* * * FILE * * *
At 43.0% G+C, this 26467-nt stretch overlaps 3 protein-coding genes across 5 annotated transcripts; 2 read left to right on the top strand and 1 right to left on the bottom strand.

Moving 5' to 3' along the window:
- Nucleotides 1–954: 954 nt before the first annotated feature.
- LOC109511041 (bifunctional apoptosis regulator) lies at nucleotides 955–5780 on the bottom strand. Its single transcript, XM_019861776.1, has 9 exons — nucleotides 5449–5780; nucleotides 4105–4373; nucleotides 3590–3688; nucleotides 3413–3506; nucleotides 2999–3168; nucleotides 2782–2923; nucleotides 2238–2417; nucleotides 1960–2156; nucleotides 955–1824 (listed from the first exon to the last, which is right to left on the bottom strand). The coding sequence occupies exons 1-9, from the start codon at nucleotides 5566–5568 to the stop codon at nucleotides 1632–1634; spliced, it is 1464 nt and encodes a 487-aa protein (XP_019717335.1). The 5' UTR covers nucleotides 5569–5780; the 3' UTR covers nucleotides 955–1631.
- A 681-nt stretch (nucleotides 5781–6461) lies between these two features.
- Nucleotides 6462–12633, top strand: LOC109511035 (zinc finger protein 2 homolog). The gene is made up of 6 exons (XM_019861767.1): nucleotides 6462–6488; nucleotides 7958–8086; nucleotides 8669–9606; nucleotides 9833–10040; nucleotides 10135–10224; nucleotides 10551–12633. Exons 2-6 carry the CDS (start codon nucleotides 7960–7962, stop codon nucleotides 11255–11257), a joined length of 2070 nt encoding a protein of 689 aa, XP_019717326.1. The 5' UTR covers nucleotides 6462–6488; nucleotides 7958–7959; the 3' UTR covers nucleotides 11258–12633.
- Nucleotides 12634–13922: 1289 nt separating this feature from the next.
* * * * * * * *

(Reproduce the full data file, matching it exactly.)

At 43.0% G+C, this 26467-nt stretch overlaps 3 protein-coding genes across 5 annotated transcripts; 2 read left to right on the top strand and 1 right to left on the bottom strand.

Moving 5' to 3' along the window:
- Nucleotides 1–954: 954 nt before the first annotated feature.
- LOC109511041 (bifunctional apoptosis regulator) lies at nucleotides 955–5780 on the bottom strand. Its single transcript, XM_019861776.1, has 9 exons — nucleotides 5449–5780; nucleotides 4105–4373; nucleotides 3590–3688; nucleotides 3413–3506; nucleotides 2999–3168; nucleotides 2782–2923; nucleotides 2238–2417; nucleotides 1960–2156; nucleotides 955–1824 (listed from the first exon to the last, which is right to left on the bottom strand). The coding sequence occupies exons 1-9, from the start codon at nucleotides 5566–5568 to the stop codon at nucleotides 1632–1634; spliced, it is 1464 nt and encodes a 487-aa protein (XP_019717335.1). The 5' UTR covers nucleotides 5569–5780; the 3' UTR covers nucleotides 955–1631.
- A 681-nt stretch (nucleotides 5781–6461) lies between these two features.
- Nucleotides 6462–12633, top strand: LOC109511035 (zinc finger protein 2 homolog). The gene is made up of 6 exons (XM_019861767.1): nucleotides 6462–6488; nucleotides 7958–8086; nucleotides 8669–9606; nucleotides 9833–10040; nucleotides 10135–10224; nucleotides 10551–12633. Exons 2-6 carry the CDS (start codon nucleotides 7960–7962, stop codon nucleotides 11255–11257), a joined length of 2070 nt encoding a protein of 689 aa, XP_019717326.1. The 5' UTR covers nucleotides 6462–6488; nucleotides 7958–7959; the 3' UTR covers nucleotides 11258–12633.
- Nucleotides 12634–13922: 1289 nt separating this feature from the next.